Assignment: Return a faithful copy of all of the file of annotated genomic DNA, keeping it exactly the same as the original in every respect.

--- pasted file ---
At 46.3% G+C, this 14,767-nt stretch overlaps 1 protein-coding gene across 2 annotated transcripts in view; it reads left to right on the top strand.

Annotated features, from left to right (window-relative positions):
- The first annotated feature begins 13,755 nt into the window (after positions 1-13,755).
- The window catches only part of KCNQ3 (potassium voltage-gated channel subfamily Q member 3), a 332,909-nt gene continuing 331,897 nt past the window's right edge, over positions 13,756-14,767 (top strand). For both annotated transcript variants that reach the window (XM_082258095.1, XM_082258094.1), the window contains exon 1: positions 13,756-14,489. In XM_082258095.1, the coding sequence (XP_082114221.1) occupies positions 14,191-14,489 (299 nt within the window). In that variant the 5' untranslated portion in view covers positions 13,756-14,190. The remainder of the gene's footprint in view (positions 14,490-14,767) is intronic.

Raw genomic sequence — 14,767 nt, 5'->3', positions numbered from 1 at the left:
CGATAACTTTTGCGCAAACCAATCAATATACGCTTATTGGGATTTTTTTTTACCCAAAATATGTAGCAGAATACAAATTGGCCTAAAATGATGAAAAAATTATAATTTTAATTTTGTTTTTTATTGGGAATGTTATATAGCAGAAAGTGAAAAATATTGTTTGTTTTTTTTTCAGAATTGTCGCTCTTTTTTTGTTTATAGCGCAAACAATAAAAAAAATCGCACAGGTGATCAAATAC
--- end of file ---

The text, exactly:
At 46.3% G+C, this 14,767-nt stretch overlaps 1 protein-coding gene across 2 annotated transcripts in view; it reads left to right on the top strand.

Annotated features, from left to right (window-relative positions):
- The first annotated feature begins 13,755 nt into the window (after positions 1-13,755).
- The window catches only part of KCNQ3 (potassium voltage-gated channel subfamily Q member 3), a 332,909-nt gene continuing 331,897 nt past the window's right edge, over positions 13,756-14,767 (top strand). For both annotated transcript variants that reach the window (XM_082258095.1, XM_082258094.1), the window contains exon 1: positions 13,756-14,489. In XM_082258095.1, the coding sequence (XP_082114221.1) occupies positions 14,191-14,489 (299 nt within the window). In that variant the 5' untranslated portion in view covers positions 13,756-14,190. The remainder of the gene's footprint in view (positions 14,490-14,767) is intronic.

Raw genomic sequence — 14,767 nt, 5'->3', positions numbered from 1 at the left:
CGATAACTTTTGCGCAAACCAATCAATATACGCTTATTGGGATTTTTTTTTACCCAAAATATGTAGCAGAATACAAATTGGCCTAAAATGATGAAAAAATTATAATTTTAATTTTGTTTTTTATTGGGAATGTTATATAGCAGAAAGTGAAAAATATTGTTTGTTTTTTTTTCAGAATTGTCGCTCTTTTTTTGTTTATAGCGCAAACAATAAAAAAAATCGCACAGGTGATCAAATAC